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PM Duško Marković of Montenegro

Was Trump pushing the Montenegrin PM Duško Marković out of the way part of Russia’s retaliatory actions? Regardless, PM Duško Marković appeared to have taken it for a friendly welcoming pat. He didn’t allow Trump to rain on his welcoming ceremony. It was the much shorter Putin ally, Hungarian PM Viktor Orbán, who is left teying to peer over Trump’s shoulder.

The Russian government, on the other hand, promised “retaliatory actions” after Nato invited Montenegro.” See: “Montenegro finds itself at heart of tensions with Russia as it joins Natohttps://www.theguardian.com/world/2017/may/25/montenegro-tensions-russia-joins-nato-member

Trump pushes, jumps in front, looks proud of himself: http://youtu.be/VMyrz7c-Olo

Europe-Britain and other countries need to start disciplining their own. In particular, Queen Elizabeth II needs to put Trump into line as his mother was a British-born subject. His mother was born in the UK and his German born grandfather loved America so much (sarcasm) that he went back to Germany to get a German wife. His grandfather was stripped of his German citizenship for apparent draft-dodging. So, Trump is exactly 1/2 German and 1/2 British, unless his mother had an affair. Trump is living evidence that the US has failed to adequately vet its immigrants for a very long time. Why was Trump’s mother let in after the stock market crash in 1929, when US unemployment was already approaching 10% ? Trump’s mother was one of 10 kids! Count ’em TEN. Trump has FIVE kids despite better birth control. FIVE! For how much longer will North America be held responsible for dealing with other countries’ failure to practice family planning, especially when North America fails to provide living wage jobs for most of those who are already citizens? Less than 10% of US immigrants – of the approximately 1 million people per year that the US has been letting in – are refugees. Trump needs to be deported back to the Outer Hebrides, without his airplane, before he finishes off the US. His family came to the US as on-the-make exploiters, and at least some of them remain that way: Donald and his kids.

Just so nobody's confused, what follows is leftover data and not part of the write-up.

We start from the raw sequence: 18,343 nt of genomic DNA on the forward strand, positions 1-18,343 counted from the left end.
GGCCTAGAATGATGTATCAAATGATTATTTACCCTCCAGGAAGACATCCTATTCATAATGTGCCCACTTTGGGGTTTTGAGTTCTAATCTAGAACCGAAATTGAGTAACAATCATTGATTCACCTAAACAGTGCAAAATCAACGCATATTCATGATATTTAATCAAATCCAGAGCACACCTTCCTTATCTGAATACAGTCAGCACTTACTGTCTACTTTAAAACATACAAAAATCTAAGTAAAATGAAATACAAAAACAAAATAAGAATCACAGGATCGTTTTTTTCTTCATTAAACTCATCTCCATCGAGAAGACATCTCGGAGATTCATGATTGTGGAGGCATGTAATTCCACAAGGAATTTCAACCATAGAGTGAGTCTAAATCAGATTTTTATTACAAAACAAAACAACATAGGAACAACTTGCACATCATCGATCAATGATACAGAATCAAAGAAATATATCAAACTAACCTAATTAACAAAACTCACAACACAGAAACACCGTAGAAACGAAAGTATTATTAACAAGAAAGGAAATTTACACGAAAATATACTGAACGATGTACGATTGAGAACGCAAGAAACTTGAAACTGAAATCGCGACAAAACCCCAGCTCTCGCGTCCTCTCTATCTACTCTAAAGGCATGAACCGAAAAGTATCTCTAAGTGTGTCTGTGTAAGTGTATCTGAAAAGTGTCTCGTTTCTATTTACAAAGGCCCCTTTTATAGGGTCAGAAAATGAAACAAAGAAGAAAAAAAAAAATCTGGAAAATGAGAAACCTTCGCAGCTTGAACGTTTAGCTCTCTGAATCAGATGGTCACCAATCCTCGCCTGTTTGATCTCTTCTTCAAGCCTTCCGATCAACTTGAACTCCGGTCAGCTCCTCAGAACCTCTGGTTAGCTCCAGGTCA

Montenegro within Europe Map

From RFERL: https://www.rferl.org/a/montenegro-nato-key-ally-or-adriatic-afterthought/28508845.html
Montenegro: Key NATO Ally Or Adriatic Afterthought?
May 25, 2017 13:31 GMT, by Alan Crosby
Nestled in the Adriatic coastline between Croatia and Albania, tiny Montenegro may appear to have little military value. Just don’t tell that to NATO or its sworn rival, Russia.

Montenegro, which gained independence from Serbia in 2006, will be welcomed into the security alliance this week in Brussels — and formally join on June 5 — despite a bitter campaign by the Kremlin to derail NATO’s first expansion in almost a decade.

So why has a country that spent a paltry $69 million on its military last year become the front line in a diplomatic battle that some fear could edge Europe closer to a military conflict?

The government in Podgorica has faced a steady stream of rhetoric against NATO expansion from opponents both domestic and foreign, and an alleged coup attempt in October 2016 was seen by some as yet another attempt to change the political landscape and keep Montenegro away from integrating into the Euro-Atlantic alliance.